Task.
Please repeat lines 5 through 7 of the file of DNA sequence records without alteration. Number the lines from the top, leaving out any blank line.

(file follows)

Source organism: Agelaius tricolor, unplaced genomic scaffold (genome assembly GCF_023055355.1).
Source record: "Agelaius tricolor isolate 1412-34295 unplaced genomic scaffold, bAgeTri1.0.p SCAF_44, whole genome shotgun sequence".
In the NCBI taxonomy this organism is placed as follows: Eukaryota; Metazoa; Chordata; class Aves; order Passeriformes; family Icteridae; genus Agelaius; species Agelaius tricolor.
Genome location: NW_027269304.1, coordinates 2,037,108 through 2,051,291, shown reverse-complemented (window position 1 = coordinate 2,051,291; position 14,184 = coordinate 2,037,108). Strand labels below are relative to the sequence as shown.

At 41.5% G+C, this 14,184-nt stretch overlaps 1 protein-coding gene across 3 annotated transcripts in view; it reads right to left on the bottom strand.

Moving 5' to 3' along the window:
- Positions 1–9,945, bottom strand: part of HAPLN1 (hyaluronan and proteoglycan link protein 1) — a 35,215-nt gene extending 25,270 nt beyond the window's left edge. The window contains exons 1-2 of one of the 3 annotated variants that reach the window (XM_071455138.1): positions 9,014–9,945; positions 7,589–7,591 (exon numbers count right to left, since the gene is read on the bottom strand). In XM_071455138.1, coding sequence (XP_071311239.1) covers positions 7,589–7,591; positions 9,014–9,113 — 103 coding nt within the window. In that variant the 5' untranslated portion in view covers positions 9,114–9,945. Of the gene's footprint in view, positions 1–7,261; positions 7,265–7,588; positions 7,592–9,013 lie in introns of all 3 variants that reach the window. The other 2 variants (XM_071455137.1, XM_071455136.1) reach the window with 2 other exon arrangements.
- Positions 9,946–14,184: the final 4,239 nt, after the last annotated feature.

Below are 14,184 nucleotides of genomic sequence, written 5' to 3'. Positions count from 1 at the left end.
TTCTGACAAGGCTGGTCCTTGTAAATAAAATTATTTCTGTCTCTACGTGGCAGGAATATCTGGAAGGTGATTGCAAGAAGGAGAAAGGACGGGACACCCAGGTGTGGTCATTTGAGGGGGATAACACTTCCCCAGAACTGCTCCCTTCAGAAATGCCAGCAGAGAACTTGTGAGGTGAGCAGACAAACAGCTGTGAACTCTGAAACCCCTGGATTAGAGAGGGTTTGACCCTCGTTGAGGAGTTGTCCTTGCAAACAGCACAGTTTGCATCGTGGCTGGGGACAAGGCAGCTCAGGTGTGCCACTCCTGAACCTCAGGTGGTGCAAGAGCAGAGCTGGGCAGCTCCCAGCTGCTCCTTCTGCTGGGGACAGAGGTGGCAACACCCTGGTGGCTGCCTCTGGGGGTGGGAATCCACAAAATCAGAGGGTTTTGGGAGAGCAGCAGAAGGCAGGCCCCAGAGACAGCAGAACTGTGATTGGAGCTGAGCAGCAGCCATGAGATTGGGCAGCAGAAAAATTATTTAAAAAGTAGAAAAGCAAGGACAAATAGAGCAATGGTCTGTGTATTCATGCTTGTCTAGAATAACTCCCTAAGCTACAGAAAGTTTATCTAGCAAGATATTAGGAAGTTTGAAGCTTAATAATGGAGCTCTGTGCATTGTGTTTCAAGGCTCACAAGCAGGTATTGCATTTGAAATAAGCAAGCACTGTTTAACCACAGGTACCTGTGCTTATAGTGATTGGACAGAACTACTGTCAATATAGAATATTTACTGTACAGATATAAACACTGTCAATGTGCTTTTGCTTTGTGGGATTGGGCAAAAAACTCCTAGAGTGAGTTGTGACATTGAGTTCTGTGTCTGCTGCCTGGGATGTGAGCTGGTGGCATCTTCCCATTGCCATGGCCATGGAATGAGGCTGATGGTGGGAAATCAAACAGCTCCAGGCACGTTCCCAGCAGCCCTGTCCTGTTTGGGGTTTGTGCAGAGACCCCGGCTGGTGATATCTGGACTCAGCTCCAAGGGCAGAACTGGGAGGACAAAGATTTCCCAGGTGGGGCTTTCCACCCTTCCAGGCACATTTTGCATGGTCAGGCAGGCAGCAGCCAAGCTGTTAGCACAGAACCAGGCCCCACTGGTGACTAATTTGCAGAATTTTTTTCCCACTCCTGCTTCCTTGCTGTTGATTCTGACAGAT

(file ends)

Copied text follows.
At 41.5% G+C, this 14,184-nt stretch overlaps 1 protein-coding gene across 3 annotated transcripts in view; it reads right to left on the bottom strand.

Moving 5' to 3' along the window:
- Positions 1–9,945, bottom strand: part of HAPLN1 (hyaluronan and proteoglycan link protein 1) — a 35,215-nt gene extending 25,270 nt beyond the window's left edge. The window contains exons 1-2 of one of the 3 annotated variants that reach the window (XM_071455138.1): positions 9,014–9,945; positions 7,589–7,591 (exon numbers count right to left, since the gene is read on the bottom strand). In XM_071455138.1, coding sequence (XP_071311239.1) covers positions 7,589–7,591; positions 9,014–9,113 — 103 coding nt within the window. In that variant the 5' untranslated portion in view covers positions 9,114–9,945. Of the gene's footprint in view, positions 1–7,261; positions 7,265–7,588; positions 7,592–9,013 lie in introns of all 3 variants that reach the window. The other 2 variants (XM_071455137.1, XM_071455136.1) reach the window with 2 other exon arrangements.